You won’t get a third stimulus check at all if your income is too high. Every eligible American starts with a $1,400 third stimulus check “base amount.” The base amount goes up to $2,800 for married couples filing a joint tax return. Then, for each dependent in your family, an extra $1,400 will be added to the base amount.

However, everyone won’t get the full amount. As with the first two stimulus payments, third-round stimulus checks will be “phased-out” (i.e., reduced) for people with an adjusted gross income (AGI) above a certain amount on their 2019 or 2020 tax return. If you filed your most recent tax return as a single filer, your third stimulus check will be phased-out if your AGI is $75,000 or more. That threshold increases to $112,500 for head-of-household filers, and to $150,000 for married couples filing a joint return.

Third-round stimulus checks are reduced to zero pretty quickly. They are completely phased out for single filers with an AGI above $80,000, head-of-household filers with an AGI over $120,000, and joint filers with an AGI exceeding $160,000.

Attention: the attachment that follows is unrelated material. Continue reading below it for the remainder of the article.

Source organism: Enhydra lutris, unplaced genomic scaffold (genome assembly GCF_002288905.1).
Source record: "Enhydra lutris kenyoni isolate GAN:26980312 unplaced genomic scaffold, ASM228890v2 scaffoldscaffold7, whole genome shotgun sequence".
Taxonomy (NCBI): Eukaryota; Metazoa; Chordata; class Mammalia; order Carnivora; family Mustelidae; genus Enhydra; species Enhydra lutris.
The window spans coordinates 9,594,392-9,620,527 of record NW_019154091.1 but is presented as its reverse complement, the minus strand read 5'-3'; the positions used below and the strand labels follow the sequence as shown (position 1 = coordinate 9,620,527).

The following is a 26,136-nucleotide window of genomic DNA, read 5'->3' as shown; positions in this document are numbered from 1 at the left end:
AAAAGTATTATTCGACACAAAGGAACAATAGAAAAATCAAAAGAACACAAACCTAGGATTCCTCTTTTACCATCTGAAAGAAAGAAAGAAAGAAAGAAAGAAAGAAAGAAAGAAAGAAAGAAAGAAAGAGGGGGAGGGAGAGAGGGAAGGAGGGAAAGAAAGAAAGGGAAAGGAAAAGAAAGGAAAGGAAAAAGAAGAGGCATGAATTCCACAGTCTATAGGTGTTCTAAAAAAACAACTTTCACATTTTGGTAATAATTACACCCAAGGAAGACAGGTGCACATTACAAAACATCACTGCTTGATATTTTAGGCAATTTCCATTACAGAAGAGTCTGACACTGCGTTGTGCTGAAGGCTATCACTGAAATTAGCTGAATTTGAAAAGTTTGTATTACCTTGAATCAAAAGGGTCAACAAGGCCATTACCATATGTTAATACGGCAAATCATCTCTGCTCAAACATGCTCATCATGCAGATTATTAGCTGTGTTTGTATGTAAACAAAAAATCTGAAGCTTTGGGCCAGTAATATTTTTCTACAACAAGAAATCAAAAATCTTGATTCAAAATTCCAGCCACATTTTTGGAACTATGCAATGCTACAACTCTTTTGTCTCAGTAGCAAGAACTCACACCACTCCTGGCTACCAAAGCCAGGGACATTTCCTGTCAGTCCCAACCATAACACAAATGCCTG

However, if you don’t get a third stimulus check (or you don’t get a full one) because your 2019 or 2020 income is too high, you still might qualify for a Recovery Rebate credit on your 2021 tax return. That’s because the tax credit will be based on your 2021 AGI, which could be lower than either your 2019 or 2020 income. For example, if you’re single and your 2020 AGI was above $80,000, you don’t qualify for a third stimulus check. But what if your 2021 income drops to under $75,000. In that case, you’re eligible for a $1,400 Recovery Rebate credit on your 2021 tax return.

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You’re Not Eligible for a Third Stimulus Check

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Not everyone is eligible for a third stimulus check. In a nutshell, you generally don’t qualify for a third-round payment if:

  • You could be claimed as a dependent on someone else’s tax return;
  • You don’t have a Social Security number; or
  • You’re a nonresident alien.

(Estates and trusts, and people who died before 2021, are also not eligible.) If the IRS determines that you’re not eligible for a third-round stimulus check, then you won’t get one.

There are a few exceptions to the Social Security number requirement. For instance, an adopted child can have an adoption taxpayer identification number (ATIN) instead of a Social Security number. For married members of the U.S. armed forces, only one spouse needs to have a Social Security number. And if your spouse doesn’t have a Social Security number, you can still receive a third stimulus check if you have one.